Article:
Lolita Defense

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A Confessional Defense Vladimir Nabokov’s Lolita is a novel that contains an unreliable narrator. The narrator is unreliable because he is telling a story to save himself from a worse punishment than what he would give himself. The narrator is a man named Humbert Humbert who is awaiting trial for a crime he has committed. Although Humbert Humbert confesses too many crimes, whether he explicitly states them or not, he ultimately confesses as a way of defending himself. His reasoning for what he has done and his confession serves as an evasive maneuver against the condemning punishment he is possibly going to receive. Humbert Humbert explicitly confesses he is a murderer at the beginning of Nabokov’s novel: “You can always count on a murderer for a fancy prose style.” (Nabokov 9) Humbert’s whole confession is written in this “fancy prose style” of writing. (9) Humbert uses pompous, big and overly exaggerated words when writing his confession. The obvious crimes Humbert confesses to are the crimes he commits against Lolita. Humbert toys with the idea of…show more content…
affect for any length of time a wary, albeit weary, nymphet.” (128) Luckily for the pedophile, Humbert, Lolita initiates the sex between the two by saying “here is where we start.” (133) Humbert explains that “it was [Lolita] who seduced [him]”…show more content…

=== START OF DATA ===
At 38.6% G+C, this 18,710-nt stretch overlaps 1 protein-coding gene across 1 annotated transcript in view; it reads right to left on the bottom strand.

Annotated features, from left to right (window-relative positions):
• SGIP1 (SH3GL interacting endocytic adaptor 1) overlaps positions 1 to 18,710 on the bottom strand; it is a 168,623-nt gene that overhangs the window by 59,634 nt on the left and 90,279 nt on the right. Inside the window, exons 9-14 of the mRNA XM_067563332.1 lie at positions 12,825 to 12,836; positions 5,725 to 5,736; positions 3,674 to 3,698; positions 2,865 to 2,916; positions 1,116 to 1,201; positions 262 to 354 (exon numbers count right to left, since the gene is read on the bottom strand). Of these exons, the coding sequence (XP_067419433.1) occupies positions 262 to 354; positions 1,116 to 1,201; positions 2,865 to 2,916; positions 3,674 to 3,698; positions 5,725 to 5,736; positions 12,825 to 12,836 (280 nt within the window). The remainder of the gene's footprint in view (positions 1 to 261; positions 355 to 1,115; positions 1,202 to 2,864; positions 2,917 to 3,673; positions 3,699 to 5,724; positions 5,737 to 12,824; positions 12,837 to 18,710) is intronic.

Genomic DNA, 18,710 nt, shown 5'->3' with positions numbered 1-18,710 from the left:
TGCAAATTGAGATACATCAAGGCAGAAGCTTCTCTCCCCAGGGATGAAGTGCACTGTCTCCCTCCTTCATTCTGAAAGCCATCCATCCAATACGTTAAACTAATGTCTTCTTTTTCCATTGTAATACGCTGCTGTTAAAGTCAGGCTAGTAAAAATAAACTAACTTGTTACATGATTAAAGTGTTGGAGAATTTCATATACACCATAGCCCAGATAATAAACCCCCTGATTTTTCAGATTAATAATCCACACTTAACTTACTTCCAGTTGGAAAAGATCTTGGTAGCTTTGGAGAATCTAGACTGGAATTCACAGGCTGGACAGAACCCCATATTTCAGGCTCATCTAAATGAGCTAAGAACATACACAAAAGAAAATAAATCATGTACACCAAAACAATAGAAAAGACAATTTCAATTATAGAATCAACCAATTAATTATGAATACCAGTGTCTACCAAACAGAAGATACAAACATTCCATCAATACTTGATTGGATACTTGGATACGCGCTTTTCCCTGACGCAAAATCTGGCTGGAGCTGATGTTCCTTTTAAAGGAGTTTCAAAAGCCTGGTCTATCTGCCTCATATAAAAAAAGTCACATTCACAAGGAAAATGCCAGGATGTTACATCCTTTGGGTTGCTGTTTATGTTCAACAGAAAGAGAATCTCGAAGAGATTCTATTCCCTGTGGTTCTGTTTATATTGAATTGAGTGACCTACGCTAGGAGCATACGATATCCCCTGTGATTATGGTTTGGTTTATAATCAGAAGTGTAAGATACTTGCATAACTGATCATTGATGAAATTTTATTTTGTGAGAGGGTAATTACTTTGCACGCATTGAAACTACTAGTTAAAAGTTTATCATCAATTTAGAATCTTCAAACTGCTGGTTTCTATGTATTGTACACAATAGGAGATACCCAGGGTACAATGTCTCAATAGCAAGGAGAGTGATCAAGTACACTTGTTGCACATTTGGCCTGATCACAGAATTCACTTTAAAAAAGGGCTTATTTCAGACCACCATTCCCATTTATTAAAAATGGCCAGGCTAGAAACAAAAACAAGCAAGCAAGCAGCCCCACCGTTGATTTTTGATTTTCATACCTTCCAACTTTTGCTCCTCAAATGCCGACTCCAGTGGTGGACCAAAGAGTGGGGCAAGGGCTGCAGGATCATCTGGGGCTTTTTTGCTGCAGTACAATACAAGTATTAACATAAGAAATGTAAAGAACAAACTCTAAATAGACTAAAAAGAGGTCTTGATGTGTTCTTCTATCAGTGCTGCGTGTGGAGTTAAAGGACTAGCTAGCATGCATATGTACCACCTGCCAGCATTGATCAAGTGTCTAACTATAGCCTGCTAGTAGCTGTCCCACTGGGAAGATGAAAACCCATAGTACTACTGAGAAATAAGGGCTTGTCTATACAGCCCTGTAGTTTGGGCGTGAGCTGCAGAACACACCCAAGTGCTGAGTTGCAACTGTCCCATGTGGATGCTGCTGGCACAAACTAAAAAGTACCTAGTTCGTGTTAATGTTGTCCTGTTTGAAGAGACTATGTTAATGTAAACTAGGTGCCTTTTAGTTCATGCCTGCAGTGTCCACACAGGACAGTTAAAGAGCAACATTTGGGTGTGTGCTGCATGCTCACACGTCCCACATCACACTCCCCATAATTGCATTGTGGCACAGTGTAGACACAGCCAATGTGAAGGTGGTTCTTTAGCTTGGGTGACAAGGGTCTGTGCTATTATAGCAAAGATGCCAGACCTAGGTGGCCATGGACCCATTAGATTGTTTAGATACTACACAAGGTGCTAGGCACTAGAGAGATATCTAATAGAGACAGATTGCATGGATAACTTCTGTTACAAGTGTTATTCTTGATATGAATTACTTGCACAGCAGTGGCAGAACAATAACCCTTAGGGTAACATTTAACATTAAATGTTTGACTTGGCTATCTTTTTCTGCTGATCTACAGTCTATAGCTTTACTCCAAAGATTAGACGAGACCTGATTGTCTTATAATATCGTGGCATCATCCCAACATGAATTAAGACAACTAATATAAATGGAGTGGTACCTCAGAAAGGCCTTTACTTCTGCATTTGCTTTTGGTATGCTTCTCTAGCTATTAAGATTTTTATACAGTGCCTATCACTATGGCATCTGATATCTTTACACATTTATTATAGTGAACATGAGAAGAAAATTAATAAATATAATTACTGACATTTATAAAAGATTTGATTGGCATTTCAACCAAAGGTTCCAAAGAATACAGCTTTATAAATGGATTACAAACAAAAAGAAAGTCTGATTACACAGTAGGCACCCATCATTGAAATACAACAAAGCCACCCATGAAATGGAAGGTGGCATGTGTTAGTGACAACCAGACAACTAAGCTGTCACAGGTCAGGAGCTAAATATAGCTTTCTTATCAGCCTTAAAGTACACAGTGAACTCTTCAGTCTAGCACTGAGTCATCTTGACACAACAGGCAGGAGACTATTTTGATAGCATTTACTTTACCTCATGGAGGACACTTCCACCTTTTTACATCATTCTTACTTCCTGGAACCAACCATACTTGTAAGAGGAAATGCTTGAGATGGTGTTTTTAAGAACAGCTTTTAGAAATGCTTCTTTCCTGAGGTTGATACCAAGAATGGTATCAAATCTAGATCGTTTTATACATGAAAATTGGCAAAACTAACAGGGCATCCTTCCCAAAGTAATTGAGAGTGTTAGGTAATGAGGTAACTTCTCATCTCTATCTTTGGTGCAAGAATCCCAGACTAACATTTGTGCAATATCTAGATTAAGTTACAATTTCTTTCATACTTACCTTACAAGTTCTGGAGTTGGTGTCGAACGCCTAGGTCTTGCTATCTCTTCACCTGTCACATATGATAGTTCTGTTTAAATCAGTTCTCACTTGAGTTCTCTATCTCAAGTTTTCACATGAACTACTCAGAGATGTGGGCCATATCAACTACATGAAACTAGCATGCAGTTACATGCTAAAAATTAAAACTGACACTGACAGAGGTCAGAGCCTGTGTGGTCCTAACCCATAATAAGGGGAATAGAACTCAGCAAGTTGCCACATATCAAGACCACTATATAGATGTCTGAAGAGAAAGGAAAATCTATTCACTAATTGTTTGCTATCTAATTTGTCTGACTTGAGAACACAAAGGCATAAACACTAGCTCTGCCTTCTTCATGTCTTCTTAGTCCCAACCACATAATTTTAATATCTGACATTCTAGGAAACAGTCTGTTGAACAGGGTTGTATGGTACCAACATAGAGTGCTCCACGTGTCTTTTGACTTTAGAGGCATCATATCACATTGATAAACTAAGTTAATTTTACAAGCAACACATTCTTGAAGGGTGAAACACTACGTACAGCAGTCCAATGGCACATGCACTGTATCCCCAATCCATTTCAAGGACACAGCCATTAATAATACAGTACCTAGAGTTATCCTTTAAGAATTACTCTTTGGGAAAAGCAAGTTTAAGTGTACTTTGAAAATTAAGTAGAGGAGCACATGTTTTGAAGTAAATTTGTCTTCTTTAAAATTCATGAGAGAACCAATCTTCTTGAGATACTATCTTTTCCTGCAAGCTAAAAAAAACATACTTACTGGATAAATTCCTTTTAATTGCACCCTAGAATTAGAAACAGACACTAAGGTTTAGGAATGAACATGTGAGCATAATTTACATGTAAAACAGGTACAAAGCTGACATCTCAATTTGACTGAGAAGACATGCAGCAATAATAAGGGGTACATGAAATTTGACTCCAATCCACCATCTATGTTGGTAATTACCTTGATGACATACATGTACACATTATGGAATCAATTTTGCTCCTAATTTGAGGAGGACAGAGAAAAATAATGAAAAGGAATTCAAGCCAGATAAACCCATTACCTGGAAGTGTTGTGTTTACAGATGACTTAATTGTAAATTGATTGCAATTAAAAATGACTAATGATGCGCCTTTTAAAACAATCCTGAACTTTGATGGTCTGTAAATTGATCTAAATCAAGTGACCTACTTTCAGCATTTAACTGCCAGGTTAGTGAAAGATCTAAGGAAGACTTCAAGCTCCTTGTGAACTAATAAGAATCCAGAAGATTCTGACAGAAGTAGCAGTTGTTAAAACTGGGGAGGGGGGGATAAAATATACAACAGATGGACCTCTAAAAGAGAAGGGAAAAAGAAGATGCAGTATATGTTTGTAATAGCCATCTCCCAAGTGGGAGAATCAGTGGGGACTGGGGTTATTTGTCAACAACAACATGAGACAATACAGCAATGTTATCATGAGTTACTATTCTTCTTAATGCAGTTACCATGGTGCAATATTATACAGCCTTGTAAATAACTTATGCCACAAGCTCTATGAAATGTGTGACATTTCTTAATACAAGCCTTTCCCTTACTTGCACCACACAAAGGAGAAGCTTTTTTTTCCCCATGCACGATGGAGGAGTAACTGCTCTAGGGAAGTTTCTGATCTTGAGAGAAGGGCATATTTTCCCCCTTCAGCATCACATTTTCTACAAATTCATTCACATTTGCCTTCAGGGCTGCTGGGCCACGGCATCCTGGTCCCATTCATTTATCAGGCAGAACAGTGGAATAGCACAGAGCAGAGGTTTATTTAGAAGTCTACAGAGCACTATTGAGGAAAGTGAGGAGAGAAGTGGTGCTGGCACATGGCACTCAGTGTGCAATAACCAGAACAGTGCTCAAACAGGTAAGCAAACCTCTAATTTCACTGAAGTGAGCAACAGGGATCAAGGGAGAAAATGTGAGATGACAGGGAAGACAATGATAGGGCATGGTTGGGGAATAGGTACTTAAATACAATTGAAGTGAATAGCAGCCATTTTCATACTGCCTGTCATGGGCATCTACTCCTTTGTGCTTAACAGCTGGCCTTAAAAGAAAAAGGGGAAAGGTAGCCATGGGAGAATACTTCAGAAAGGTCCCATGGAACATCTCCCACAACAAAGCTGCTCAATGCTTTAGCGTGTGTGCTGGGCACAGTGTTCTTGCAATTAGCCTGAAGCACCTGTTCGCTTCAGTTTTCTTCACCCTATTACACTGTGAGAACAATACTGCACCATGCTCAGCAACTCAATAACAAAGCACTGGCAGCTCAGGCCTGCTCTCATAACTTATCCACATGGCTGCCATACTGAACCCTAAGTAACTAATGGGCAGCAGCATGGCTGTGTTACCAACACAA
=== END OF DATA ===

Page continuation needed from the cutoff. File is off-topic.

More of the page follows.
The killing of Quilty is because of what Quilty has done to Lolita and to Humbert himself. Quilty rapes Lolita and takes her away from Humbert. Humbert explains the killing of Quilty by basically saying that Quilty was the worst of the two men between himself and Quilty: “And do not pity C. Q. One had to choose between him and H.H., and one wanted H.H. to exist.” (309) “Dolores Haze had been deprived of her childhood by a maniac” named Humbert Humbert but had also been victimized by Quilty. (283) To exercise justice for Lolita, Humbert kills Quilty, at least this is what he wants the reader to

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